By now the policeman had reached my truck and was standing next to my door and requested that I roll down my window and provide him my license. I loudly and with a bit of acting told him I would be glad to comply but I was fearful that with all the bees loose in the cab of my truck that he might be stung! “Stung, he replied, what do you mean?” I motioned and he noticed that several bees had gathered on my back window and on the passenger window which was rolled halfway down to keep the bees cool.


I advised him I could comply with his request to lower my window, or step out and meet him at the rear of my truck, or he could move to the passenger side where the window was open and I would give him my license and insurance information but I was transporting a box full of VERY mad, hostile, impatient honey bees. This might have been a wee bit of an exaggeration! I quickly explained to the officer that as long as the truck was moving and wind circulating through the vehicle that the bees were relatively calm and docile but once the truck stop it was a another story.

What I failed to mention was though it was another story it is not a different story. Either way most of the time the bees are as passive as a long eared basset hound with his head hanging out the window, ears flapping in the wind, drool and slobber running down the side of the truck they, the bees, are totally unassuming and offer no danger to the driver. Most of the time they just settle on the inside of the window content to watch the scenery change. Fortuitous for me a couple of the bees had moved to the driver’s side window and were peering manically at the patrolman. Again I offered to lower my window or exit the truck but suggested he move back because the bees between us were agitated and had worked themselves into such a frenzied and excited state that I did not know how they would react once I opened the door. Was this an untruth maybe, maybe not, as I am not a bee whisper or able to read a bee’s mind.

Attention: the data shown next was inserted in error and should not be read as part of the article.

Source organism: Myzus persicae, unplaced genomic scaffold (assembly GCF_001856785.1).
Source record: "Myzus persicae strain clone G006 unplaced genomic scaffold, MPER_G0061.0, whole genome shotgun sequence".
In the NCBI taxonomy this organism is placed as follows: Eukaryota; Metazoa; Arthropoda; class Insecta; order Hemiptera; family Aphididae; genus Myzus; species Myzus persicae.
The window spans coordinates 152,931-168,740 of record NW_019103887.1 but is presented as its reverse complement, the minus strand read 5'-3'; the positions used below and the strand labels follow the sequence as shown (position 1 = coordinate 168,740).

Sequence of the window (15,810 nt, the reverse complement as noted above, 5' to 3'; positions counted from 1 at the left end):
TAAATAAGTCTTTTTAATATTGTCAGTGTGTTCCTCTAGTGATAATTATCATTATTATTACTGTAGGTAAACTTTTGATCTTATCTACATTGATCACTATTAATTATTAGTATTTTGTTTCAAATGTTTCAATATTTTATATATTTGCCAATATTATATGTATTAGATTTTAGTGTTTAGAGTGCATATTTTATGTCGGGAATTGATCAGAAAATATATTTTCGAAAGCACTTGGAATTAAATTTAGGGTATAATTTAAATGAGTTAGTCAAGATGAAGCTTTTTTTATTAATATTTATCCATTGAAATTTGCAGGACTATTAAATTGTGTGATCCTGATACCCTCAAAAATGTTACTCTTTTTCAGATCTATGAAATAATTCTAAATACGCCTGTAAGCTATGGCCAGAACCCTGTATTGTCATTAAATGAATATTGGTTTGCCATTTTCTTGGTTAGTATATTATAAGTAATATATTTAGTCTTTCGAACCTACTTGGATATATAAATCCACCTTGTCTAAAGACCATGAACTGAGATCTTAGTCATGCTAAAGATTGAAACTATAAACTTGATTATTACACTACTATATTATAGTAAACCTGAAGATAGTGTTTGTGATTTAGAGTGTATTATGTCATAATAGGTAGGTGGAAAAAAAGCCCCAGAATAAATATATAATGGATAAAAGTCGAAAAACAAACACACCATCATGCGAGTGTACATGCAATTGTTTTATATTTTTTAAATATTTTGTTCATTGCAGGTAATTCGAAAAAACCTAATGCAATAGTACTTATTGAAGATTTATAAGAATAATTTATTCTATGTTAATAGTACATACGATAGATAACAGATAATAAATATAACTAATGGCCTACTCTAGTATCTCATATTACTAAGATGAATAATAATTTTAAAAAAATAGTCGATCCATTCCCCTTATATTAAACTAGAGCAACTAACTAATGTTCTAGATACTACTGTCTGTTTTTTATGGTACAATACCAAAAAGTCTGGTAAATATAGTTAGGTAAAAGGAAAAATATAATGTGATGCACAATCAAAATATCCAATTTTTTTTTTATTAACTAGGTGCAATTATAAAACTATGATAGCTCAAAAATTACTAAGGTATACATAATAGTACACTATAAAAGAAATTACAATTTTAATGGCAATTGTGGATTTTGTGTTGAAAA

By now Officer, name omitted to protect his dignity, had lost his poise and thankfully for me decided that decorum was better than valor and with as stern a manner as possible in the situation, instructed me to continue on my way safely and at a much lower rate of speed. I thanked him and promptly departed with as much solemnity and respectability as I could muster. Once again realizing that while honeybees are necessary to pollinating many of our crops and flowers, and providing us with sweet honey, they could also get you out of a sticky situation from time to time – honey, bees, sticky - pun intended.
 

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Discussion Starter · #18 ·
cute story
 

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Every package I've ever got, there has been "stragglers" hanging out on the outside of the box.
Even after you think you got them off, last time there was definitely one in the cabin with me last year.
And the last time I got a package I wanted more of the stragglers on the package lol they just hang out in the windows lol
 

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I've done it. Same situation , rainy day in April last year. It didn't occur to me to worry. I have seen comments that they act "swarmish", not inclined to get riled up. Don't know how you would get them back in the box but a few bees lost out of a three pound box is not a major problem.